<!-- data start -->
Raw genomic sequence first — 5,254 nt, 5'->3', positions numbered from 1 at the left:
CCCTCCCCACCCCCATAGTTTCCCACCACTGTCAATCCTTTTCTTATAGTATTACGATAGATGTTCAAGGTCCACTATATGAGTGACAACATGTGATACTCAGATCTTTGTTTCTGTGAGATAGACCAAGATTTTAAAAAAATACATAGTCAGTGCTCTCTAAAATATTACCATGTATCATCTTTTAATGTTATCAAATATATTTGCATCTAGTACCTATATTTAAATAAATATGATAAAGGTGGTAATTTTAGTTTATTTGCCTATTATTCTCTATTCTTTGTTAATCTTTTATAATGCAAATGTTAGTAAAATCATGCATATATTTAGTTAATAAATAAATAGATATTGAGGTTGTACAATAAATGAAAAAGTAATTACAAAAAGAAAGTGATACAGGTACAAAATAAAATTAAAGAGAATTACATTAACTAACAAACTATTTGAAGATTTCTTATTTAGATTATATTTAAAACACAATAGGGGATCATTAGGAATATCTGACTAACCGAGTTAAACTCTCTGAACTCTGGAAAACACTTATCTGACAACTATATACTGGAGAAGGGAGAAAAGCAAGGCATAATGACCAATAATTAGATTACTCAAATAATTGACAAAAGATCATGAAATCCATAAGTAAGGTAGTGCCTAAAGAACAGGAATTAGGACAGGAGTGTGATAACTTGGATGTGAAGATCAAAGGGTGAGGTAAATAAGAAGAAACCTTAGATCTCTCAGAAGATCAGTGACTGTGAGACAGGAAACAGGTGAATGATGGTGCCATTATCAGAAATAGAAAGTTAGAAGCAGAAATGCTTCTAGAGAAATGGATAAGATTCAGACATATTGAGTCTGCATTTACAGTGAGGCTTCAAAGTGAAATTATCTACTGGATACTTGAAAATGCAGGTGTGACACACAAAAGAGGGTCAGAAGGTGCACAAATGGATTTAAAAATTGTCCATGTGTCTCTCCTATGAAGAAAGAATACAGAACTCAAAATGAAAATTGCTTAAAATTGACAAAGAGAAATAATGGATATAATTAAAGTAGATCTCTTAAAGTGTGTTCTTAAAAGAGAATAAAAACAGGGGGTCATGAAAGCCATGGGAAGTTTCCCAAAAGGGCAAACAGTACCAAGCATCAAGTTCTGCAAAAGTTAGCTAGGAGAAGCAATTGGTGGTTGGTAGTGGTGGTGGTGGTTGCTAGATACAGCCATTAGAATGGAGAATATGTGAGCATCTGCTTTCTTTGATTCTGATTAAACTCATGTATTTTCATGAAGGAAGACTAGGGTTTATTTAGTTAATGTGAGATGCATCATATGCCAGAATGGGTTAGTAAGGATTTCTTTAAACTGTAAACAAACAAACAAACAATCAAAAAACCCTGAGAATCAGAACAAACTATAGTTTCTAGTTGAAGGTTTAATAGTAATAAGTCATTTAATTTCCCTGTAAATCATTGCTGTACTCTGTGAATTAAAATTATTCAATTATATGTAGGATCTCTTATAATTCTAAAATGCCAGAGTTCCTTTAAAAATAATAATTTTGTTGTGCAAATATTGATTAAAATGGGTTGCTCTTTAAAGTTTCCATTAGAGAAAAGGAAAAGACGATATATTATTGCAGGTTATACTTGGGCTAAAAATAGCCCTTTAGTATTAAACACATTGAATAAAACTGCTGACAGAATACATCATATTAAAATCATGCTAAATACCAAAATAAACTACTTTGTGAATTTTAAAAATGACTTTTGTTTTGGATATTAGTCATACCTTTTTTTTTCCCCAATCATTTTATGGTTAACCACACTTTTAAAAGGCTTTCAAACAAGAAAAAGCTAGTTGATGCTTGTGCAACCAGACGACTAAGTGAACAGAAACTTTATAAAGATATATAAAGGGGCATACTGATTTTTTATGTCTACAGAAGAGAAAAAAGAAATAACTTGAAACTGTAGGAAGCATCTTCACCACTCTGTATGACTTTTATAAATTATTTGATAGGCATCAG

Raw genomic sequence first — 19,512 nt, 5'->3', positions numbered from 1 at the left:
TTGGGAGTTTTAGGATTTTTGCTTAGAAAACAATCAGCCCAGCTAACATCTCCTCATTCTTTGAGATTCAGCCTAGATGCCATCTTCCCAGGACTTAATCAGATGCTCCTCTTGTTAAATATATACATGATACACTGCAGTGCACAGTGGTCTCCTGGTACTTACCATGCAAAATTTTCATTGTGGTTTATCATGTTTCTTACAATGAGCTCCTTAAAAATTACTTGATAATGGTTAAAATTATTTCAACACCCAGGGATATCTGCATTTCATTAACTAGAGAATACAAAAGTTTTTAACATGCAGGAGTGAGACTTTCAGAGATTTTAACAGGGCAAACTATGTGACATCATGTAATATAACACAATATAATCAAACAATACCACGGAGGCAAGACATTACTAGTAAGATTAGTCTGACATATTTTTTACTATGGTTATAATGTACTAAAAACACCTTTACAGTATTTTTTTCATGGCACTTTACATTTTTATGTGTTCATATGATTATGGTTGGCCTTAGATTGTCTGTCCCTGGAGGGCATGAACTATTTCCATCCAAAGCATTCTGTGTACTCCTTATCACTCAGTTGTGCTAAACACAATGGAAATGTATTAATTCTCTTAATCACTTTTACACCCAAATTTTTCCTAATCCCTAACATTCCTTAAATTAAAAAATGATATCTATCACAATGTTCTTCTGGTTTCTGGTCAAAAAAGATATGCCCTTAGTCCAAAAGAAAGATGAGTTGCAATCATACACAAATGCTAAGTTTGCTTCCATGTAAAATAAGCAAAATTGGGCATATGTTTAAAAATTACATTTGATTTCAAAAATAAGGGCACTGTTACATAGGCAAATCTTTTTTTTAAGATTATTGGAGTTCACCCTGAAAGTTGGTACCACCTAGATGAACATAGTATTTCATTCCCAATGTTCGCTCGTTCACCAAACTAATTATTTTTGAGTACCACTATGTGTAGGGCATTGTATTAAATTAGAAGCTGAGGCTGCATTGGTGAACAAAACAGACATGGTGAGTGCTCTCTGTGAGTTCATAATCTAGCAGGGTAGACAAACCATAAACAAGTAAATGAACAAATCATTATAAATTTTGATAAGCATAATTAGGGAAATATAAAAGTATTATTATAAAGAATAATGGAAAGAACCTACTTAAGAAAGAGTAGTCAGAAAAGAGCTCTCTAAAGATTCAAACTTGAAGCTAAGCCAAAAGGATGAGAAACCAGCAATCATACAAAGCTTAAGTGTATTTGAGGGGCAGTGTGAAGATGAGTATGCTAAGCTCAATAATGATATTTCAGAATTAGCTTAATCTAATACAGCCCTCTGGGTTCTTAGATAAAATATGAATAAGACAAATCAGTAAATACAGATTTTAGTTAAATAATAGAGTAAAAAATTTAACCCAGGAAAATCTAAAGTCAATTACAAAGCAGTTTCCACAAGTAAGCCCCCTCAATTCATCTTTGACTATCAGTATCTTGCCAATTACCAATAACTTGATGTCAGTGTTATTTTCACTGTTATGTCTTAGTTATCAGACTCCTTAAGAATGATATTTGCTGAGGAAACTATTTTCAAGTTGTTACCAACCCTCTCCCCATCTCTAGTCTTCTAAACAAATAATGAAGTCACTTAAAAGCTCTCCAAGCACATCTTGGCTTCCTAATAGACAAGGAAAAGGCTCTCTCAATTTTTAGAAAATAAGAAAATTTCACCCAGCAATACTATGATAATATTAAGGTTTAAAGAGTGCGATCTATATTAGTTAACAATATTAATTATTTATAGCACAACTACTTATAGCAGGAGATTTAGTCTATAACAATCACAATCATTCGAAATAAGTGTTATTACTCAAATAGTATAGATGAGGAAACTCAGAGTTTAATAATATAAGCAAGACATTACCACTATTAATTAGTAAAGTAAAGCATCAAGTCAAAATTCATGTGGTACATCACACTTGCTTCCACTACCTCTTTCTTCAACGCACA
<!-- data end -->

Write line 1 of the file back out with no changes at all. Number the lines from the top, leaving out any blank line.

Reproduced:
Raw genomic sequence first — 5,254 nt, 5'->3', positions numbered from 1 at the left: